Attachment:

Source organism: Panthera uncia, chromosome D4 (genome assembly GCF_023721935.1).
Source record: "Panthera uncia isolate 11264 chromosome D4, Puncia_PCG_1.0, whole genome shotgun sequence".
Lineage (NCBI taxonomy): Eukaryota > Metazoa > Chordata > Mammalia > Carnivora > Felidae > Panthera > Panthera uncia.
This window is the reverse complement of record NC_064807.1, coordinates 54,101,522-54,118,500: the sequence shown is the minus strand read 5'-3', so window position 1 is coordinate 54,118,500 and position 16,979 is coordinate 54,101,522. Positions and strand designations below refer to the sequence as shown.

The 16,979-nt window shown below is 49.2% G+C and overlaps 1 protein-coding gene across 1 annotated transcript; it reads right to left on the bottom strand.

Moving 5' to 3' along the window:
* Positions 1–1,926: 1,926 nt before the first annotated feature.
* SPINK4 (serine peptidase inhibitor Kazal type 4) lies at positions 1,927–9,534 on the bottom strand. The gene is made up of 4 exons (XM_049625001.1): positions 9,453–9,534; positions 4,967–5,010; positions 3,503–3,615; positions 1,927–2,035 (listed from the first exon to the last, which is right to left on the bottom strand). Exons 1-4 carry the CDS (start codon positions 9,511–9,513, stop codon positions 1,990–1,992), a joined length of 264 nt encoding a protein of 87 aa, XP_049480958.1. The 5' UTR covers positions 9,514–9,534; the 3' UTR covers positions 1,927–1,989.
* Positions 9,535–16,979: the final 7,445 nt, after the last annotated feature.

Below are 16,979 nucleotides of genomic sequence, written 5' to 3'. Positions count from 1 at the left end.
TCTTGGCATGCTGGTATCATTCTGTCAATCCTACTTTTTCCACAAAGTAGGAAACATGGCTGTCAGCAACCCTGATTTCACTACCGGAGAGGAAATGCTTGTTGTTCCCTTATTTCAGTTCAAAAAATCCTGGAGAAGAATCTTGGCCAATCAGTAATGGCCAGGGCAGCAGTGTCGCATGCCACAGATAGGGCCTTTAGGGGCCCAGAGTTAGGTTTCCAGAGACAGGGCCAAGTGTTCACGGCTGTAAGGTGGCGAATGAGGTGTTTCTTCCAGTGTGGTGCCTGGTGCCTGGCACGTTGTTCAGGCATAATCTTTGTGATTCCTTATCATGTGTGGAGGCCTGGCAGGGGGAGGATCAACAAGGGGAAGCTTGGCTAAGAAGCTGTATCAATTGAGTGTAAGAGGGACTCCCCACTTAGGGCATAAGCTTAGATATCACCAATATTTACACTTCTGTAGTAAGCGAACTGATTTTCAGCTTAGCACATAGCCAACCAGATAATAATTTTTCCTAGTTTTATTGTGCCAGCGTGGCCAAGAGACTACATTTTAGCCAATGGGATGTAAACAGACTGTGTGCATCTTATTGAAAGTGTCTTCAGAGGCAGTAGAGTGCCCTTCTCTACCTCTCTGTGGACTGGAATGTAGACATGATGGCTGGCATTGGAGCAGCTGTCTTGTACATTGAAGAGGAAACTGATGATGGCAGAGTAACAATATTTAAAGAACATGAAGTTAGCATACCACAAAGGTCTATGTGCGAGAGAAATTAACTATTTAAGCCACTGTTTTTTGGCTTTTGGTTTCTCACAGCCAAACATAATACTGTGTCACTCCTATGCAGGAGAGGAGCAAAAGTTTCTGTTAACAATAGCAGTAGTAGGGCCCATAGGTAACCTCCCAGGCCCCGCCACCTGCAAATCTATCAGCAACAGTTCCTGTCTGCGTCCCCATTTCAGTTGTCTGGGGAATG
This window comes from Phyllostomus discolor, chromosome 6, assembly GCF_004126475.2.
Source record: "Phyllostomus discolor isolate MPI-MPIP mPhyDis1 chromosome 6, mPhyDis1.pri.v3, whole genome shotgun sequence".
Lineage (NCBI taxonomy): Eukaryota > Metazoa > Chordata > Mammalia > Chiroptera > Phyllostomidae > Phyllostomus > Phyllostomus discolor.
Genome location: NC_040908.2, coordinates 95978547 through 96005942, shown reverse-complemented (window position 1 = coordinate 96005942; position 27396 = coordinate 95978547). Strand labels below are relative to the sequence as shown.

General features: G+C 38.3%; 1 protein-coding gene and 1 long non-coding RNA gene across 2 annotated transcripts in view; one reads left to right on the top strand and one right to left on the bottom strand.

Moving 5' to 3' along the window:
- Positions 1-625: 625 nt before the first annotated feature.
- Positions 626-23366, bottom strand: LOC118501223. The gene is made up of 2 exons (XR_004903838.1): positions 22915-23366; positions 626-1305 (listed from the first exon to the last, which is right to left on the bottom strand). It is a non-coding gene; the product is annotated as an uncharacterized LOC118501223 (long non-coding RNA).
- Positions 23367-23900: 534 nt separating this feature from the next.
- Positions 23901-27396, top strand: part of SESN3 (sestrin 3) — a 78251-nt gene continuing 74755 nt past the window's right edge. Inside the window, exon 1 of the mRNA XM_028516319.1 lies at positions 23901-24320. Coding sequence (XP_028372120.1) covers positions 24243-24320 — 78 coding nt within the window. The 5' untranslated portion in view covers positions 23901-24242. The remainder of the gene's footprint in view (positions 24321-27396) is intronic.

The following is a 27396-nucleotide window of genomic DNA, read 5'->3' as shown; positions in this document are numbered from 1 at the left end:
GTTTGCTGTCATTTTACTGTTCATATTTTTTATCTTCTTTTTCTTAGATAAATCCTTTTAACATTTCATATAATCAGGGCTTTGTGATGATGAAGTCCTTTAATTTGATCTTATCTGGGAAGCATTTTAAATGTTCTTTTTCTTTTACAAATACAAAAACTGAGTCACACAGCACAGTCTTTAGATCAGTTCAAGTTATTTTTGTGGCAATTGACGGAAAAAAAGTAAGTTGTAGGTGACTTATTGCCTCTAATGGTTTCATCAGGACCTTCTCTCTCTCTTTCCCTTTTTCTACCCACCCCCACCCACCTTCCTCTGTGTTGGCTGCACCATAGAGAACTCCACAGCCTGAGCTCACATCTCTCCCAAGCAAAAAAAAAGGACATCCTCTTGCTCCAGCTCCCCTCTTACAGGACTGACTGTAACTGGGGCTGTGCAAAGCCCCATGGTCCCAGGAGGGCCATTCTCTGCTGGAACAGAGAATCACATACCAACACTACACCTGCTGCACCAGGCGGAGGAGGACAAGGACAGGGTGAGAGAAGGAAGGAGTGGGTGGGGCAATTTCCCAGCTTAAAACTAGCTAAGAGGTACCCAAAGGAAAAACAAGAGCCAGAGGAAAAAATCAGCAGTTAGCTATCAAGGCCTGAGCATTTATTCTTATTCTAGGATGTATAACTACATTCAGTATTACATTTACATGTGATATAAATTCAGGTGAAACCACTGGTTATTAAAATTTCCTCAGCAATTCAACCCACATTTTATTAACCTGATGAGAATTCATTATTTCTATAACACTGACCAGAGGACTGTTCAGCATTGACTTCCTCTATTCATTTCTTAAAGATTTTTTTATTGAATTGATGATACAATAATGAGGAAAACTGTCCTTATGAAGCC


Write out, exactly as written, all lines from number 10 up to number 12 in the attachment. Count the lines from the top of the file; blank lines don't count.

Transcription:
Below are 16,979 nucleotides of genomic sequence, written 5' to 3'. Positions count from 1 at the left end.
TCTTGGCATGCTGGTATCATTCTGTCAATCCTACTTTTTCCACAAAGTAGGAAACATGGCTGTCAGCAACCCTGATTTCACTACCGGAGAGGAAATGCTTGTTGTTCCCTTATTTCAGTTCAAAAAATCCTGGAGAAGAATCTTGGCCAATCAGTAATGGCCAGGGCAGCAGTGTCGCATGCCACAGATAGGGCCTTTAGGGGCCCAGAGTTAGGTTTCCAGAGACAGGGCCAAGTGTTCACGGCTGTAAGGTGGCGAATGAGGTGTTTCTTCCAGTGTGGTGCCTGGTGCCTGGCACGTTGTTCAGGCATAATCTTTGTGATTCCTTATCATGTGTGGAGGCCTGGCAGGGGGAGGATCAACAAGGGGAAGCTTGGCTAAGAAGCTGTATCAATTGAGTGTAAGAGGGACTCCCCACTTAGGGCATAAGCTTAGATATCACCAATATTTACACTTCTGTAGTAAGCGAACTGATTTTCAGCTTAGCACATAGCCAACCAGATAATAATTTTTCCTAGTTTTATTGTGCCAGCGTGGCCAAGAGACTACATTTTAGCCAATGGGATGTAAACAGACTGTGTGCATCTTATTGAAAGTGTCTTCAGAGGCAGTAGAGTGCCCTTCTCTACCTCTCTGTGGACTGGAATGTAGACATGATGGCTGGCATTGGAGCAGCTGTCTTGTACATTGAAGAGGAAACTGATGATGGCAGAGTAACAATATTTAAAGAACATGAAGTTAGCATACCACAAAGGTCTATGTGCGAGAGAAATTAACTATTTAAGCCACTGTTTTTTGGCTTTTGGTTTCTCACAGCCAAACATAATACTGTGTCACTCCTATGCAGGAGAGGAGCAAAAGTTTCTGTTAACAATAGCAGTAGTAGGGCCCATAGGTAACCTCCCAGGCCCCGCCACCTGCAAATCTATCAGCAACAGTTCCTGTCTGCGTCCCCATTTCAGTTGTCTGGGGAATG
This window comes from Phyllostomus discolor, chromosome 6, assembly GCF_004126475.2.